While June's Brexit vote gave most of the banking sector a beating, one industry giant has revealed its business is doing fine, for the time being at least.
Citigroup has revealed it is yet to feel its business be seriously shaken by June's Brexit decision.
A regulatory filing published today noted Citigroup had "not experienced any significant negative impact to its results of operations or client or counterparty activity or exposures as a result of the UK referendum", before noting it would continue to keep an eye on issues arising from the vote.
The bank added, while the UK's decision to divorce itself from the EU furthered the uncertainty felt in the second quarter of the year, that uncertainty had helped to boost capital market activity in the run-up to and shortly after the 23 June.
The bank released its results for its second quarter last month. Although it announced total revenues and adjusted net income had fallen by eight per cent and 14 per cent respectively, some areas of its business, such as markets and securities services in its institutional clients group, performed strongly, partly thanks to the referendum.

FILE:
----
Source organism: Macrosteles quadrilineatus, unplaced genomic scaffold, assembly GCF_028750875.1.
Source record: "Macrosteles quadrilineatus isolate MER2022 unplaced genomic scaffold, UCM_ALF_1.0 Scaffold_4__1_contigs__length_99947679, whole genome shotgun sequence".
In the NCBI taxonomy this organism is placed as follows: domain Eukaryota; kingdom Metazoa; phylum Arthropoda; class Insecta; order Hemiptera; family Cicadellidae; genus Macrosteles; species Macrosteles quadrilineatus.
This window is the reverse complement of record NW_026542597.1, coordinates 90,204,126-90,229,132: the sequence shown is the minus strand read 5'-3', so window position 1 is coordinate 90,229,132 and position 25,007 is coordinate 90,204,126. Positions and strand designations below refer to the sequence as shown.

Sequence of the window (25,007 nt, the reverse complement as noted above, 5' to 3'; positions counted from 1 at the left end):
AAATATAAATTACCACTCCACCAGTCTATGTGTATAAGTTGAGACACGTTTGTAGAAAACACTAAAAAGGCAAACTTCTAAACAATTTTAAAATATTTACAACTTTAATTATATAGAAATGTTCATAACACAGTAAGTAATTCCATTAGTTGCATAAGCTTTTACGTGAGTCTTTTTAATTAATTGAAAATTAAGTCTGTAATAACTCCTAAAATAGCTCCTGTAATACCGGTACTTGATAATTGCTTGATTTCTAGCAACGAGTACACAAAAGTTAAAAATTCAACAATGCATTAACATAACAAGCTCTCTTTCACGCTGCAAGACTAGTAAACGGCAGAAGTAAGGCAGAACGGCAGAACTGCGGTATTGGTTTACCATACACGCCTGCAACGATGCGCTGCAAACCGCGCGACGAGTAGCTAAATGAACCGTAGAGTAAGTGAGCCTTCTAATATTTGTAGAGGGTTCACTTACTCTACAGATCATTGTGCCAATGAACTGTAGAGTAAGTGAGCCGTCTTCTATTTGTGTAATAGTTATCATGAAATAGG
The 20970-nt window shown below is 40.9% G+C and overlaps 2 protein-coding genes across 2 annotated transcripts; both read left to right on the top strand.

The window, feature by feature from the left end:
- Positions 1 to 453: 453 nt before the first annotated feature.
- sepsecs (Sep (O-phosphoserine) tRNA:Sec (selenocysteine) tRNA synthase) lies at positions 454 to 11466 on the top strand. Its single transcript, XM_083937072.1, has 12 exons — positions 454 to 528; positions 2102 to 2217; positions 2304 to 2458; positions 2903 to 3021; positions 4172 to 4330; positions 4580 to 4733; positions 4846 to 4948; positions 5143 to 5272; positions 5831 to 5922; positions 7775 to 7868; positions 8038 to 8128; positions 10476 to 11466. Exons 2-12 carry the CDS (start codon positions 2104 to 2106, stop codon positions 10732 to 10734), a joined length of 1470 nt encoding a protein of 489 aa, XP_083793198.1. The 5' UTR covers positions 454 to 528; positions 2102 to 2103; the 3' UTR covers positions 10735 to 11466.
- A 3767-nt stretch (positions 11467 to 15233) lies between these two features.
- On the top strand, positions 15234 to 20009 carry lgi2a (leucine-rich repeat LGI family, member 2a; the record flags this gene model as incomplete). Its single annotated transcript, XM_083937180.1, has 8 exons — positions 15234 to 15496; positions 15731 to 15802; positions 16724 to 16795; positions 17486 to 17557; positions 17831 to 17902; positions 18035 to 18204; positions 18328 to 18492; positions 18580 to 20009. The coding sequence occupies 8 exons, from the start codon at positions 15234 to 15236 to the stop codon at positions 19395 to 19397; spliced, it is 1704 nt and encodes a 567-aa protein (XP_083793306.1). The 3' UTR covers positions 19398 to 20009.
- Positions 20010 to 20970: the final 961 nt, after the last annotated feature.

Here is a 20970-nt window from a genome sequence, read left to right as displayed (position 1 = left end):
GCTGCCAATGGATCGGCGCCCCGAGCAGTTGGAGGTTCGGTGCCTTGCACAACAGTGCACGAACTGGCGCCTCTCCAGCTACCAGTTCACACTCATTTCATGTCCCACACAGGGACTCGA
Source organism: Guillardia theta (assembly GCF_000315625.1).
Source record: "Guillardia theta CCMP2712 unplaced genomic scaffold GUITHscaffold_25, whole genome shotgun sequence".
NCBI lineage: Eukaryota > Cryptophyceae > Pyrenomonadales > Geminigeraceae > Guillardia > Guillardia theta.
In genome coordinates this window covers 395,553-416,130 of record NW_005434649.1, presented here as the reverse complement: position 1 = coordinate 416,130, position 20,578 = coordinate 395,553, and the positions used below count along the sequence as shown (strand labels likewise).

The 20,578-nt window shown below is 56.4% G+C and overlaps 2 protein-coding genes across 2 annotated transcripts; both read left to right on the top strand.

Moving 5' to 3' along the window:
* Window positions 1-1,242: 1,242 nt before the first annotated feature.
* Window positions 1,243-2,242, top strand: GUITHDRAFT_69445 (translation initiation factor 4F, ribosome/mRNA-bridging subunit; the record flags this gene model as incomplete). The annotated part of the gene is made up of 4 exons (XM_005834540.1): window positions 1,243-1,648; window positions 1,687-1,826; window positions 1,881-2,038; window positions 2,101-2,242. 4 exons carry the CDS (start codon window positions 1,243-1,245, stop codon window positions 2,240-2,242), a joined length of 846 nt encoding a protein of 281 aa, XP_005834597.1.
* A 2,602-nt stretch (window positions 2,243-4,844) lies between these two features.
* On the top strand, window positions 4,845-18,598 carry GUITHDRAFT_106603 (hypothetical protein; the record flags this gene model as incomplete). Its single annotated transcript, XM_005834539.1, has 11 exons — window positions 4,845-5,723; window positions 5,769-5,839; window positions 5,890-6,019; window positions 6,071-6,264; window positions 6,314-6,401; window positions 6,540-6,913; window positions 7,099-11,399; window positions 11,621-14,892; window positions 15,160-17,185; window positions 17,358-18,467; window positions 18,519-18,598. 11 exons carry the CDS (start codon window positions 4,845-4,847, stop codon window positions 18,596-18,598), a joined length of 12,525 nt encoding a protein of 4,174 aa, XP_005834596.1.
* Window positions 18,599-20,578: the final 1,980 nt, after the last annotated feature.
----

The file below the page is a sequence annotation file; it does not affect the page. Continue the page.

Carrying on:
However, Citigroup acknowledged it was not completely in the clear. The bank's statement highlighted that it expected "the operating environment to continue to be challenging" while the Brexit vote had created "significant uncertainties" in addition to those which already existed in the sector.
In particular, the filing noted uncertainties surrounding whether Citi would need to make changes to its legal structure as a result of the Brexit deal, how the UK leaving the EU would affect the latter economically and what effect the vote would have on foreign exchange rates were something the bank would have to monitor closely.
At time of writing, shares in Citi are trading down 1.1 per cent at $43.31.
Although the 24 June announcement caused shares across the banking sector to plunge, Citigroup's shares have all but recovered to the $44.46 they closed at on 23 June.